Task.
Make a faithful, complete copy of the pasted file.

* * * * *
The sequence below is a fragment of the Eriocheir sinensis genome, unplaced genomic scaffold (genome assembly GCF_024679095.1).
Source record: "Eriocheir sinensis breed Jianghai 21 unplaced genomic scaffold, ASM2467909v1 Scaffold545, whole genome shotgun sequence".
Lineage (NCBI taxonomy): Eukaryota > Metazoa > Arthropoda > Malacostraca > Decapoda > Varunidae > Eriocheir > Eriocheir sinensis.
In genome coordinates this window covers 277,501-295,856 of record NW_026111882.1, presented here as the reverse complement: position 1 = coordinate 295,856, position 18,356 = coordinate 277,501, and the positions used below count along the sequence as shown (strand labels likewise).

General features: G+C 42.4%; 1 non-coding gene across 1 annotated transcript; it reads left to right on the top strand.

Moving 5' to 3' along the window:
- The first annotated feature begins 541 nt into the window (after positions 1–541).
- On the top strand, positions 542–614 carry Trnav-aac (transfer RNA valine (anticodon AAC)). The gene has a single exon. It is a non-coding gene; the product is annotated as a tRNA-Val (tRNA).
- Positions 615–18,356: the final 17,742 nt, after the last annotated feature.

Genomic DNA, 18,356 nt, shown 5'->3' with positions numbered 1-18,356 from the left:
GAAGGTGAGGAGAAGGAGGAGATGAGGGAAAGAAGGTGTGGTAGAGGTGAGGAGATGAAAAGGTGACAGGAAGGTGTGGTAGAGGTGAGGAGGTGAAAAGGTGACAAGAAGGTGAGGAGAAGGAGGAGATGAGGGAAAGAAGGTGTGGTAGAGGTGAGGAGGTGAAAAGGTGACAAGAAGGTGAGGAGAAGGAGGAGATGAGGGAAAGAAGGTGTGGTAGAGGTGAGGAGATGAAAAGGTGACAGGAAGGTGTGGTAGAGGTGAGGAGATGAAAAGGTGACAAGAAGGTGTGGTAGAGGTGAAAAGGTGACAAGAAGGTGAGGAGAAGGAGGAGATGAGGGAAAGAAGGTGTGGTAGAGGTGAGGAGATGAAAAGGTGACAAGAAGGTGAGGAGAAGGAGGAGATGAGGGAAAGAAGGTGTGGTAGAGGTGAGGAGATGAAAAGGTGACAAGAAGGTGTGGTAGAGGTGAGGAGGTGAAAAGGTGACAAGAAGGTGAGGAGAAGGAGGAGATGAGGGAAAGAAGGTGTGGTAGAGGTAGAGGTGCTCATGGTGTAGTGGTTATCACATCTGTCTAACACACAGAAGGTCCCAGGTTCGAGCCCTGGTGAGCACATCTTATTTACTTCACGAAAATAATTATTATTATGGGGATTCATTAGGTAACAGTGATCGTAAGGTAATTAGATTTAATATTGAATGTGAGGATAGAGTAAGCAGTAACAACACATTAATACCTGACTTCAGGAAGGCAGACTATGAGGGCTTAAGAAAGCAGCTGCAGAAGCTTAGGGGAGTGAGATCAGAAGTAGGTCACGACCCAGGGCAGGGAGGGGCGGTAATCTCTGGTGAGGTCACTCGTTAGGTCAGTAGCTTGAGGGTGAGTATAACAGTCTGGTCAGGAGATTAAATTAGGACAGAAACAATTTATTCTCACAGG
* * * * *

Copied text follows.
The sequence below is a fragment of the Eriocheir sinensis genome, unplaced genomic scaffold (genome assembly GCF_024679095.1).
Source record: "Eriocheir sinensis breed Jianghai 21 unplaced genomic scaffold, ASM2467909v1 Scaffold545, whole genome shotgun sequence".
Lineage (NCBI taxonomy): Eukaryota > Metazoa > Arthropoda > Malacostraca > Decapoda > Varunidae > Eriocheir > Eriocheir sinensis.
In genome coordinates this window covers 277,501-295,856 of record NW_026111882.1, presented here as the reverse complement: position 1 = coordinate 295,856, position 18,356 = coordinate 277,501, and the positions used below count along the sequence as shown (strand labels likewise).

General features: G+C 42.4%; 1 non-coding gene across 1 annotated transcript; it reads left to right on the top strand.

Moving 5' to 3' along the window:
- The first annotated feature begins 541 nt into the window (after positions 1–541).
- On the top strand, positions 542–614 carry Trnav-aac (transfer RNA valine (anticodon AAC)). The gene has a single exon. It is a non-coding gene; the product is annotated as a tRNA-Val (tRNA).
- Positions 615–18,356: the final 17,742 nt, after the last annotated feature.

Genomic DNA, 18,356 nt, shown 5'->3' with positions numbered 1-18,356 from the left:
GAAGGTGAGGAGAAGGAGGAGATGAGGGAAAGAAGGTGTGGTAGAGGTGAGGAGATGAAAAGGTGACAGGAAGGTGTGGTAGAGGTGAGGAGGTGAAAAGGTGACAAGAAGGTGAGGAGAAGGAGGAGATGAGGGAAAGAAGGTGTGGTAGAGGTGAGGAGGTGAAAAGGTGACAAGAAGGTGAGGAGAAGGAGGAGATGAGGGAAAGAAGGTGTGGTAGAGGTGAGGAGATGAAAAGGTGACAGGAAGGTGTGGTAGAGGTGAGGAGATGAAAAGGTGACAAGAAGGTGTGGTAGAGGTGAAAAGGTGACAAGAAGGTGAGGAGAAGGAGGAGATGAGGGAAAGAAGGTGTGGTAGAGGTGAGGAGATGAAAAGGTGACAAGAAGGTGAGGAGAAGGAGGAGATGAGGGAAAGAAGGTGTGGTAGAGGTGAGGAGATGAAAAGGTGACAAGAAGGTGTGGTAGAGGTGAGGAGGTGAAAAGGTGACAAGAAGGTGAGGAGAAGGAGGAGATGAGGGAAAGAAGGTGTGGTAGAGGTAGAGGTGCTCATGGTGTAGTGGTTATCACATCTGTCTAACACACAGAAGGTCCCAGGTTCGAGCCCTGGTGAGCACATCTTATTTACTTCACGAAAATAATTATTATTATGGGGATTCATTAGGTAACAGTGATCGTAAGGTAATTAGATTTAATATTGAATGTGAGGATAGAGTAAGCAGTAACAACACATTAATACCTGACTTCAGGAAGGCAGACTATGAGGGCTTAAGAAAGCAGCTGCAGAAGCTTAGGGGAGTGAGATCAGAAGTAGGTCACGACCCAGGGCAGGGAGGGGCGGTAATCTCTGGTGAGGTCACTCGTTAGGTCAGTAGCTTGAGGGTGAGTATAACAGTCTGGTCAGGAGATTAAATTAGGACAGAAACAATTTATTCTCACAGG